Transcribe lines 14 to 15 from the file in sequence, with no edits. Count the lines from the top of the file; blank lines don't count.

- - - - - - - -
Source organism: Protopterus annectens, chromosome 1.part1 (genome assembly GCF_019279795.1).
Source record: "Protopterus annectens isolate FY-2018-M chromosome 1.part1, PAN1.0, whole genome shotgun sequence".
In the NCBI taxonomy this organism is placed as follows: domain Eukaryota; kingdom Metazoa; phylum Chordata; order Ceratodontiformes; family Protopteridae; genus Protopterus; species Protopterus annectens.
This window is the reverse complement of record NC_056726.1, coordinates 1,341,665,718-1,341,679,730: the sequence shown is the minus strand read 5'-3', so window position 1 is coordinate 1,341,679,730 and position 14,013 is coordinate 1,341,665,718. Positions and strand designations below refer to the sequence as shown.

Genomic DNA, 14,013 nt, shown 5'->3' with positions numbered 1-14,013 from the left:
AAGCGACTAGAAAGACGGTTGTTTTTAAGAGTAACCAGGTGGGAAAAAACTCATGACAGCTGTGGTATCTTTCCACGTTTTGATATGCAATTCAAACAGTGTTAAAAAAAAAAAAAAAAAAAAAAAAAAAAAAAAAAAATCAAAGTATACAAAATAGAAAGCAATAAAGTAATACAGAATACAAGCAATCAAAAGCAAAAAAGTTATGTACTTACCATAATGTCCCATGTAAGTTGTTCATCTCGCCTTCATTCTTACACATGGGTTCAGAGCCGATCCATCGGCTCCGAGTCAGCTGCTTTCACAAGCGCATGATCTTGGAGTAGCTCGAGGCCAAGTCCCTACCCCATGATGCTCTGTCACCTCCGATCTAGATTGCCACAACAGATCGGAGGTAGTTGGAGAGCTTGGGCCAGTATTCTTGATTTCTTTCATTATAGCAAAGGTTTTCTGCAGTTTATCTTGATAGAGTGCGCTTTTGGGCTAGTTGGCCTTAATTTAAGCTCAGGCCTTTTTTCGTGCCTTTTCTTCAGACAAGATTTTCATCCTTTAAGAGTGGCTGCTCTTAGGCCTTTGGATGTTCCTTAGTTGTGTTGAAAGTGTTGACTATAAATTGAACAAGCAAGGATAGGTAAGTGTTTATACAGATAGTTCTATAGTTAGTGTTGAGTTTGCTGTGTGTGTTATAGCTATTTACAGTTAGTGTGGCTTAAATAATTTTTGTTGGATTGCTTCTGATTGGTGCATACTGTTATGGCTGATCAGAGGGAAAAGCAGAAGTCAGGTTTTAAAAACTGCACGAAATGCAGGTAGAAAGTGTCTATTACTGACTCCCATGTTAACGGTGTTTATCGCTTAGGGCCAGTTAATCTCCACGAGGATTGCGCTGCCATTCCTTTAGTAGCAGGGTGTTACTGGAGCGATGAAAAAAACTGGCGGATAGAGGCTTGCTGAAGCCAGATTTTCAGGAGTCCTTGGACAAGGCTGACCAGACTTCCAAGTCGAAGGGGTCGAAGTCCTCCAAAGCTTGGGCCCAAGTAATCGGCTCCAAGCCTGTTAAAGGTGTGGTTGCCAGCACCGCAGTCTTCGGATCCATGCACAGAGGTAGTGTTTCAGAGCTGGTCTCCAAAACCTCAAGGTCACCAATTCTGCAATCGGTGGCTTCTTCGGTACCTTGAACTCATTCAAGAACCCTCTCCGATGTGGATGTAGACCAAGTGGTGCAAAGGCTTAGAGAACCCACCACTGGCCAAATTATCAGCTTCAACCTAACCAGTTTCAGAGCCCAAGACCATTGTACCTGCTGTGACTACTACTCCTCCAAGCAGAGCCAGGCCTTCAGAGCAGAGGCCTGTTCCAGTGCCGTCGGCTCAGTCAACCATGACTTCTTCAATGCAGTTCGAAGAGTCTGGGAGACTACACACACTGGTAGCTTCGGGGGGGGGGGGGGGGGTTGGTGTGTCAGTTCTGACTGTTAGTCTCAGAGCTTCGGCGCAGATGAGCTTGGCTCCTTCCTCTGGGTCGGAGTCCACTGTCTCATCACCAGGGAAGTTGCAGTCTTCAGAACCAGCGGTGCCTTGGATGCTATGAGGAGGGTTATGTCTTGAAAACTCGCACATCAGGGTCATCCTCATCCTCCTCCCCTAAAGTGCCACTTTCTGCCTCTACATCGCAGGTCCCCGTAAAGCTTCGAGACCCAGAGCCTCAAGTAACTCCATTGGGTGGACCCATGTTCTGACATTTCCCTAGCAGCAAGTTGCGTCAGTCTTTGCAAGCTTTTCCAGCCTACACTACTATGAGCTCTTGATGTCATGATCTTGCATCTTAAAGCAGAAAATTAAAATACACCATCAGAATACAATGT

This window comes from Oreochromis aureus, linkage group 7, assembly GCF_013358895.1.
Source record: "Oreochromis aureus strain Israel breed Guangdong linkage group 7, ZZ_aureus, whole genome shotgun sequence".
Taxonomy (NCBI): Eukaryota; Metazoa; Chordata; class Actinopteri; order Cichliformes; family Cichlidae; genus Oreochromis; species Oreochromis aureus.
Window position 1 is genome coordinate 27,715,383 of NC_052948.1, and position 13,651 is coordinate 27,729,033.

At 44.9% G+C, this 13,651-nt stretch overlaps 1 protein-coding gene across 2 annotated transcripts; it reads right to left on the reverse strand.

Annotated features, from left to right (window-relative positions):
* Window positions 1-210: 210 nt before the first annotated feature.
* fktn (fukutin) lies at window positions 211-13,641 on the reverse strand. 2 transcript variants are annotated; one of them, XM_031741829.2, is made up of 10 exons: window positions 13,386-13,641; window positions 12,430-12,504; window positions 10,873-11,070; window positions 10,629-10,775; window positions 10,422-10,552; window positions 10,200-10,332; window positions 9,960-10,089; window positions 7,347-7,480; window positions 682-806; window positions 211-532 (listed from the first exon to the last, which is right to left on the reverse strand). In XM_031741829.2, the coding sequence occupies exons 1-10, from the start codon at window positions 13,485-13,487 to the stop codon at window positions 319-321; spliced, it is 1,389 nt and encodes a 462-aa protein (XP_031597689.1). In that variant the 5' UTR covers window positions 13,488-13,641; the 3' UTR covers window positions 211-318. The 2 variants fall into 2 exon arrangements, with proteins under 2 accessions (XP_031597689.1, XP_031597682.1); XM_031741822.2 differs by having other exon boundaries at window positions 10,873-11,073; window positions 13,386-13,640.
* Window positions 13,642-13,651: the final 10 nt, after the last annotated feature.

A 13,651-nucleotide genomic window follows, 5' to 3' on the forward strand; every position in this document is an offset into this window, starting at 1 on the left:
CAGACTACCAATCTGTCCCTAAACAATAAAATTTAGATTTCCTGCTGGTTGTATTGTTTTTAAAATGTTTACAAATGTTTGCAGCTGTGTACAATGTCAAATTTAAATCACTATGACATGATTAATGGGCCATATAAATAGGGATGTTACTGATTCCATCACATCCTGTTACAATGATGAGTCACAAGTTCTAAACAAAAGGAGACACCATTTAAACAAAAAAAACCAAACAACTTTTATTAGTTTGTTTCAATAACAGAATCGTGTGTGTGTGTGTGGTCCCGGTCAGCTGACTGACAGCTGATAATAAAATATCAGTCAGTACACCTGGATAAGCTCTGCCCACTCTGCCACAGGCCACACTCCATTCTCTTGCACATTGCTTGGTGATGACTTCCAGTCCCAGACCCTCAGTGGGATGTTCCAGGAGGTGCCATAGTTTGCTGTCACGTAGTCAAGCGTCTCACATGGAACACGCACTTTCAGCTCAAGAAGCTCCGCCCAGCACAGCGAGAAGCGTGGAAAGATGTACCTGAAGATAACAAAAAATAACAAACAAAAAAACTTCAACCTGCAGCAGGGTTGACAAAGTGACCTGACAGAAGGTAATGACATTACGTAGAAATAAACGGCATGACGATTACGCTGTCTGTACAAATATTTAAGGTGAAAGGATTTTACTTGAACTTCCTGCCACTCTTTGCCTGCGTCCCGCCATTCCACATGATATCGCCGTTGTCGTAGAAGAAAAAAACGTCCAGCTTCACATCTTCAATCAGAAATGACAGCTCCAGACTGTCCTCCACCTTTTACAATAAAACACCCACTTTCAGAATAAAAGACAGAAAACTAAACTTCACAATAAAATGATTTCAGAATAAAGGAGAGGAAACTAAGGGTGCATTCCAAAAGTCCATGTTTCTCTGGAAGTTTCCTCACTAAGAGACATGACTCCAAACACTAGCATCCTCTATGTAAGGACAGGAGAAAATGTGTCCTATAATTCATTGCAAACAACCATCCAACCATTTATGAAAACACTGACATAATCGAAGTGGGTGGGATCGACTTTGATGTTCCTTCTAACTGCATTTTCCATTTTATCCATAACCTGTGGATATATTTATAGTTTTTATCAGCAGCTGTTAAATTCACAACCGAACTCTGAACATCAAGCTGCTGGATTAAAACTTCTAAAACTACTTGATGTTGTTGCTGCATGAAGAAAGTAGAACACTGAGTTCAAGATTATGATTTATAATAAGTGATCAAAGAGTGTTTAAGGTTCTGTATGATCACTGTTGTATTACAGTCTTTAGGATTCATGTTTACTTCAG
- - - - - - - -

* fktn (fukutin) lies at window positions 211-13,641 on the reverse strand. 2 transcript variants are annotated; one of them, XM_031741829.2, is made up of 10 exons: window positions 13,386-13,641; window positions 12,430-12,504; window positions 10,873-11,070; window positions 10,629-10,775; window positions 10,422-10,552; window positions 10,200-10,332; window positions 9,960-10,089; window positions 7,347-7,480; window positions 682-806; window positions 211-532 (listed from the first exon to the last, which is right to left on the reverse strand). In XM_031741829.2, the coding sequence occupies exons 1-10, from the start codon at window positions 13,485-13,487 to the stop codon at window positions 319-321; spliced, it is 1,389 nt and encodes a 462-aa protein (XP_031597689.1). In that variant the 5' UTR covers window positions 13,488-13,641; the 3' UTR covers window positions 211-318. The 2 variants fall into 2 exon arrangements, with proteins under 2 accessions (XP_031597689.1, XP_031597682.1); XM_031741822.2 differs by having other exon boundaries at window positions 10,873-11,073; window positions 13,386-13,640.
* Window positions 13,642-13,651: the final 10 nt, after the last annotated feature.